Another benefit of digital technology is the daily integration of the target and the improvement of listening skills. Different types of media content in English, such as music and podcasts, are widely spread among young learners. Students can enjoy listening to discussions on relevant topics, enhance their vocabulary and understand the deeper meaning of words (Mudra, 2020).
The implementation of digital technology in the language learning process, offers both instructors and learners authentic materials and a more comprehensive range of activities. For example, a study was held in a private Turkish university in Istanbul during the spring semester of the academic year 2014-2015. The participants were 85 EFL students in the age group between 18 and 24 years old, the English language levels were intermediate and upper-intermmidiate. Throughout the study, students were assigned to create a class magazine using the mobile application WhatsApp. Participants were divided into small groups of three. In each group administrators and instructors observed each stage of the project, while students voluntarily divided tasks between each other. While practicing expressing thoughts in the target language, students also learned how to manage group projects and to cooperate in both formal and informal environments. The study revealed a positive impact on language learning and group collaboration. Additionally, the use of text messages made communication between students and instructors more transparent due to the opportunity for instant feedback (Avci & Adiguzel, 2017).
Digital technology in classrooms is beneficial not only for learners, but for EFL instructors as well. Teachers can use visual aids, plan interactive class activities to increase a better understanding of the material and engage more students. For instance, authentic illustrations help learners make associations with words during reading exercises and encourage learners to stay focused. Online platforms can also increase communication between teachers and students, with some EFL instructors now creating Facebook group chats to allow learners to share their experiences or concerns during the course (Mudra, 2020).
Overall, digital technology has a positive impact on language learning. It helps students to create an organised studying routine, practice language at any time or location, and integrate the target language into everyday life. Electronic devices also allow students to practice several skills at once, to stay focused, and to feel comfortable participating in class activities. Another important aspect of using online devices in classrooms is the development of interpersonal and collaborative skills among students. Thus, digital technology should become an essential part of the curriculum, as it allows EFL teachers to prepare authentic materials for learners while easily guiding them through the different stages of learning a foreign language while keeping them engaged.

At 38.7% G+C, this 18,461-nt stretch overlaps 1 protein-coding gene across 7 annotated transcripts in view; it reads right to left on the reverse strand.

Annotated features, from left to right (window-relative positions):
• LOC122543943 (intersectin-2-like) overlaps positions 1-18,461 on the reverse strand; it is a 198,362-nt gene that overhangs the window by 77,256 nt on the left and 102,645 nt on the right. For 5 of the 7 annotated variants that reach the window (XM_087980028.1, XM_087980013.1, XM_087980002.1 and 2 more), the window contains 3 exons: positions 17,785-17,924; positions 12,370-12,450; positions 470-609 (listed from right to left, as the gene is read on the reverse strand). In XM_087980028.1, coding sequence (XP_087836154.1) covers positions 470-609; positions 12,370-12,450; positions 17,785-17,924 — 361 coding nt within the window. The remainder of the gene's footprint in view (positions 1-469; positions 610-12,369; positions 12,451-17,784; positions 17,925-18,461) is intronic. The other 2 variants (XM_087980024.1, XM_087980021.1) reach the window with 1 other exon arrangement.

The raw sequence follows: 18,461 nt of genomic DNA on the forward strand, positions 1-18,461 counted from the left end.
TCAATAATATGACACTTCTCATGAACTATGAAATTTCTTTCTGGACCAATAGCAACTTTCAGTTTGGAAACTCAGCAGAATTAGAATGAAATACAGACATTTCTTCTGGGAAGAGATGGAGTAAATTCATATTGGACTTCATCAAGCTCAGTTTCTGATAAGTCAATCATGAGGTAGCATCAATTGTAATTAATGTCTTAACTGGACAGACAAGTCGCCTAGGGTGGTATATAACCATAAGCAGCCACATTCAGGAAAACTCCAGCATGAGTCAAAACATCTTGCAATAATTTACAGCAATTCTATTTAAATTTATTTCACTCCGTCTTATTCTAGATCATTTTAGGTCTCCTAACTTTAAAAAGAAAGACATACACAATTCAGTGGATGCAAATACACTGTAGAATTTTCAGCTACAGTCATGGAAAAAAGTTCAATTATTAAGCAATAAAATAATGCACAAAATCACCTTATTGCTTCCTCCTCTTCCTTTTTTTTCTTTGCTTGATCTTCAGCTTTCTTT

Avci, H., & Adiguzel, T. (2017). A Case Study on Mobile-Blended Collaborative Learning in an English as a Foreign Language (EFL) Context. International Review of Research in Open and Distributed Learning, 18(7). doi:10.28945/2051
Hiver, P., Al-Hoorie, A. H., Vitta, J. P., & Wu, J. (2021). Engagement in language learning: A systematic review of 20 years of research methods and definitions. Language Teaching Research, 136216882110012. https://doi.org/10.1177/13621688211001289
Hyte, H. (2022, March 19). What's the difference between ESL, EFL, ESOL, ell, and ESP? Reading Horizons. Retrieved January 13, 2023, from https://readinghorizons.website/blog/what-s-the-difference-between-esl-efl-esol-ell-and-esp/
Li, J., & Cummins, J. (2019). Effect of using texting on vocabulary instruction for English learners. Language Learning and Technology, (23), 43–64.
Mudra, H. (2020). Digital Literacy among Young Learners: How Do EFL Teachers and Learners View its Benefits and Barriers? Teaching English with Technology , (20), 3–24.
Verheijen, L. (2013). The effects of text messaging and instant messaging on literacy. English Studies, 94(5), 582–602. https://doi.org/10.1080/0013838x.2013.795737
Cover Image: Gothe Institut. (n.d.). Retrieved from https://www.goethe.de/en/spr/mag/nnn/22259738.html.
Figure 1: Language Magazine. (n.d.). Retrieved from https://www.languagemagazine.com/2018/10/22/1-in-4-students-is-an-english-language-learner-are-we-leaving-them-behind/.
Figure 2: Abbas, I. (2018). The Power of Video Materials in EFL Classroom from the Perspectives of Teachers and Students. Journal of Applied Linguistics and Language Research, 5, 161-181.
Figure 3: Li, J., & Cummins, J. (2019). Effect of using texting on vocabulary instruction for English learners. Language Learning and Technology, (23), 43–64.
Figure 4: Colorin Colorado. (n.d.). Retrieved from https://www.colorincolorado.org/teaching-ells/technology-english-language-learners.